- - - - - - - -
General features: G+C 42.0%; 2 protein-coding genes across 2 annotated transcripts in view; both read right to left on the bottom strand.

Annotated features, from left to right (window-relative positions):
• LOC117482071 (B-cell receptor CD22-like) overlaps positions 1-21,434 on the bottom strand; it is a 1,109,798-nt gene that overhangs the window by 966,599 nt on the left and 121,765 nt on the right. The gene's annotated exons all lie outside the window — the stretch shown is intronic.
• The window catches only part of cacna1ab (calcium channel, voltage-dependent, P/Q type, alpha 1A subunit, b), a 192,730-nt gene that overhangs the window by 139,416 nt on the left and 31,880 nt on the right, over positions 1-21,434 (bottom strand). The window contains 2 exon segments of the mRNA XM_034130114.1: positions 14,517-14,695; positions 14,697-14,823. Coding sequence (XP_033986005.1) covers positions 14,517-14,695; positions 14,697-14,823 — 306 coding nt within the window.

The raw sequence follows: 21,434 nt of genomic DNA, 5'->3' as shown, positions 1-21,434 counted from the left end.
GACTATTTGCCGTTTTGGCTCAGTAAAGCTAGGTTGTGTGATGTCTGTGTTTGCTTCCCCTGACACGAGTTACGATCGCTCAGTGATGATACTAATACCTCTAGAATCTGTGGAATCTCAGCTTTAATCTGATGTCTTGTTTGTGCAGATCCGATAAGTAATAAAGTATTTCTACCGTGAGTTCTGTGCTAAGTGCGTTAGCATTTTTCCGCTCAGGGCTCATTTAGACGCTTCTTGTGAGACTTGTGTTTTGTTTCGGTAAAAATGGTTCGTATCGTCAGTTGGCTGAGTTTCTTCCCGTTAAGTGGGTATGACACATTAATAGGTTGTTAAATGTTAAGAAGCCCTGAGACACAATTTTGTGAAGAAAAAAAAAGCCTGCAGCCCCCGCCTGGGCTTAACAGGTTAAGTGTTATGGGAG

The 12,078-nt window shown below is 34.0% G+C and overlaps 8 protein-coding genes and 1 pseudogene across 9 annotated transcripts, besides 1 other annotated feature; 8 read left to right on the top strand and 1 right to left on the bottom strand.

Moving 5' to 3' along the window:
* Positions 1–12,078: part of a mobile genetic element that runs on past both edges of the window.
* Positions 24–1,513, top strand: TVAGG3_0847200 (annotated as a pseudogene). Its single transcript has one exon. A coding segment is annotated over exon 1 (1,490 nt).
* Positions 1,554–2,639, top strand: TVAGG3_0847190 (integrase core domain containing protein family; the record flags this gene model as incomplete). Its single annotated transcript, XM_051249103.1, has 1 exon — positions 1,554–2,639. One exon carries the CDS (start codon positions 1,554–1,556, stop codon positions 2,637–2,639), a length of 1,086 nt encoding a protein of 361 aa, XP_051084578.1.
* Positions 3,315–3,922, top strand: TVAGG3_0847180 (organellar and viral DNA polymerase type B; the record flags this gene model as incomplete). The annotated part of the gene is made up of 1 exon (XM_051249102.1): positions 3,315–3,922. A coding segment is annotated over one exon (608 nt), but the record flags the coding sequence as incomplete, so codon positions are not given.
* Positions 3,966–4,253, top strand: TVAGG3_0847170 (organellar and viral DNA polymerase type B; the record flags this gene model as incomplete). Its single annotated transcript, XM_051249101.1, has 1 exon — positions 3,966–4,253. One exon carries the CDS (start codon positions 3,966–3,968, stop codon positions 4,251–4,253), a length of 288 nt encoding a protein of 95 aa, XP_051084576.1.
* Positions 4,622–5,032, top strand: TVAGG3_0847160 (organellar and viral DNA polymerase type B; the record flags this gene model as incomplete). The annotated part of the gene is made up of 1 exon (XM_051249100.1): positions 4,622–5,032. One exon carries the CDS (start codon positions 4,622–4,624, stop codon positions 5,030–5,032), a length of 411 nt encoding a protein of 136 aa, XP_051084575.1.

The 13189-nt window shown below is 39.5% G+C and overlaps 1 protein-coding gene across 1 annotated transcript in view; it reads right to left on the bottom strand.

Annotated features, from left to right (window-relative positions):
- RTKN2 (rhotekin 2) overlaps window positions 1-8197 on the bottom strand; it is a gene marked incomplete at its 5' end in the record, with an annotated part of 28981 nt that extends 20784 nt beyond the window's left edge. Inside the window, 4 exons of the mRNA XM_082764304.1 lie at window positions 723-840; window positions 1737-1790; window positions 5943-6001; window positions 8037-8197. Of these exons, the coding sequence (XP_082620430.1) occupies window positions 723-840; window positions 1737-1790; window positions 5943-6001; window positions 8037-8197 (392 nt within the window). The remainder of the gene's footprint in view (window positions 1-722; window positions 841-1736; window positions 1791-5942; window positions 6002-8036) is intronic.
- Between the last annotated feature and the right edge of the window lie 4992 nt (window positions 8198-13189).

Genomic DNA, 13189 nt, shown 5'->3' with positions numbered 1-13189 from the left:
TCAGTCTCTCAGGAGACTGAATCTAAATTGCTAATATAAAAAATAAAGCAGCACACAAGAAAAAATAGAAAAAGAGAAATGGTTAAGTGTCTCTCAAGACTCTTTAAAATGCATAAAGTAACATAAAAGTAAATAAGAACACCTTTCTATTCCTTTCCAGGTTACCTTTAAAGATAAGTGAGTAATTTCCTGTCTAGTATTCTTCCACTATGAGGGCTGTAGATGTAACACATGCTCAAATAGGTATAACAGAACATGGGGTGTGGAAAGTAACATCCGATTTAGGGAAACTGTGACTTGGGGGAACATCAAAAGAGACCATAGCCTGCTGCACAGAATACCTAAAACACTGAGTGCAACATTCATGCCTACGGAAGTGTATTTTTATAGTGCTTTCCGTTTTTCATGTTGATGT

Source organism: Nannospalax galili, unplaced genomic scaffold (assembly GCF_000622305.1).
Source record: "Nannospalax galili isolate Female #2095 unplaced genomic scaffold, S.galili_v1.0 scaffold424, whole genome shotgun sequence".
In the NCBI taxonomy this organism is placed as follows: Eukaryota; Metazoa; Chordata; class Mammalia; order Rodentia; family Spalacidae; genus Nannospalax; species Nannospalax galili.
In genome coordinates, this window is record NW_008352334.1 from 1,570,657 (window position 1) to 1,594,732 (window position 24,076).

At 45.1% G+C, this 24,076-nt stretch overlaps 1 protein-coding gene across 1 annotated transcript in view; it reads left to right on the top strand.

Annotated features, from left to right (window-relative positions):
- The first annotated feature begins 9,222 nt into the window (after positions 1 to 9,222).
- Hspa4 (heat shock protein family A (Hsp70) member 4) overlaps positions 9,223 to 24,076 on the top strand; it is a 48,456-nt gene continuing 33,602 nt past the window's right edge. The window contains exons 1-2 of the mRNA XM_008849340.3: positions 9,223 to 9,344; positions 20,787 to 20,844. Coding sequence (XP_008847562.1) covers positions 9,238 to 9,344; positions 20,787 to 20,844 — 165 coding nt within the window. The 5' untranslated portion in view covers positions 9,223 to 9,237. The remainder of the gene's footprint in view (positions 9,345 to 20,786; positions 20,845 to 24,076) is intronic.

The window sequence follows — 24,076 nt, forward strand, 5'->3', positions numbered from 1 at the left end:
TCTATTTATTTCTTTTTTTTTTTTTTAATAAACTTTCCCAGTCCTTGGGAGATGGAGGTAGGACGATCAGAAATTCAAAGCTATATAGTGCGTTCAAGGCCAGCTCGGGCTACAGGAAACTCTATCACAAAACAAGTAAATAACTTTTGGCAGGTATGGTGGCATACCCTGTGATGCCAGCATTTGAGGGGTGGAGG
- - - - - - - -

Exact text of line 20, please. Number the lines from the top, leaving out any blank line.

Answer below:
TCAGTCTCTCAGGAGACTGAATCTAAATTGCTAATATAAAAAATAAAGCAGCACACAAGAAAAAATAGAAAAAGAGAAATGGTTAAGTGTCTCTCAAGACTCTTTAAAATGCATAAAGTAACATAAAAGTAAATAAGAACACCTTTCTATTCCTTTCCAGGTTACCTTTAAAGATAAGTGAGTAATTTCCTGTCTAGTATTCTTCCACTATGAGGGCTGTAGATGTAACACATGCTCAAATAGGTATAACAGAACATGGGGTGTGGAAAGTAACATCCGATTTAGGGAAACTGTGACTTGGGGGAACATCAAAAGAGACCATAGCCTGCTGCACAGAATACCTAAAACACTGAGTGCAACATTCATGCCTACGGAAGTGTATTTTTATAGTGCTTTCCGTTTTTCATGTTGATGT